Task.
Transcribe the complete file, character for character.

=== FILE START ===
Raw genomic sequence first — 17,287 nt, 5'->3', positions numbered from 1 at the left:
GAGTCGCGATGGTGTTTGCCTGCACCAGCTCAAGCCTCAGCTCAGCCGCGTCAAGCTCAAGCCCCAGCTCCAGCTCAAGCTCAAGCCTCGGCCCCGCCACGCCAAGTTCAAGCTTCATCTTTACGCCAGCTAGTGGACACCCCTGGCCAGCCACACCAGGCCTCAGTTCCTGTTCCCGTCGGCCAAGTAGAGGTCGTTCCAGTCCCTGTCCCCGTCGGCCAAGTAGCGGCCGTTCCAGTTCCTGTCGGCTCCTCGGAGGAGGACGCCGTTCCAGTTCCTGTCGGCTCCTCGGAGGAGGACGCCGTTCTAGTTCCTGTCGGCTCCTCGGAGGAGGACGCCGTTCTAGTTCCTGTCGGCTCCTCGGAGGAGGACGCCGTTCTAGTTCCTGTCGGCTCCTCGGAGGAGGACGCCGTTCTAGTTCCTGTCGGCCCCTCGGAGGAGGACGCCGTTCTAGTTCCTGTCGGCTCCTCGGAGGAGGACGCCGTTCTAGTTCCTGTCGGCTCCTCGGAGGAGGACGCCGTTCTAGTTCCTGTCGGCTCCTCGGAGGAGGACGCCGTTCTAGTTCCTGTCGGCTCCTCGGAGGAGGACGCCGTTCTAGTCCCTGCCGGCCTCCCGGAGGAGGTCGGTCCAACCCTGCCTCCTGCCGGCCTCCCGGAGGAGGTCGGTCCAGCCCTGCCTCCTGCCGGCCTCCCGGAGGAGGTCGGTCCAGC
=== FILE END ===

Raw genomic sequence first — 17,287 nt, 5'->3', positions numbered from 1 at the left:
GAGTCGCGATGGTGTTTGCCTGCACCAGCTCAAGCCTCAGCTCAGCCGCGTCAAGCTCAAGCCCCAGCTCCAGCTCAAGCTCAAGCCTCGGCCCCGCCACGCCAAGTTCAAGCTTCATCTTTACGCCAGCTAGTGGACACCCCTGGCCAGCCACACCAGGCCTCAGTTCCTGTTCCCGTCGGCCAAGTAGAGGTCGTTCCAGTCCCTGTCCCCGTCGGCCAAGTAGCGGCCGTTCCAGTTCCTGTCGGCTCCTCGGAGGAGGACGCCGTTCCAGTTCCTGTCGGCTCCTCGGAGGAGGACGCCGTTCTAGTTCCTGTCGGCTCCTCGGAGGAGGACGCCGTTCTAGTTCCTGTCGGCTCCTCGGAGGAGGACGCCGTTCTAGTTCCTGTCGGCTCCTCGGAGGAGGACGCCGTTCTAGTTCCTGTCGGCCCCTCGGAGGAGGACGCCGTTCTAGTTCCTGTCGGCTCCTCGGAGGAGGACGCCGTTCTAGTTCCTGTCGGCTCCTCGGAGGAGGACGCCGTTCTAGTTCCTGTCGGCTCCTCGGAGGAGGACGCCGTTCTAGTTCCTGTCGGCTCCTCGGAGGAGGACGCCGTTCTAGTCCCTGCCGGCCTCCCGGAGGAGGTCGGTCCAACCCTGCCTCCTGCCGGCCTCCCGGAGGAGGTCGGTCCAGCCCTGCCTCCTGCCGGCCTCCCGGAGGAGGTCGGTCCAGC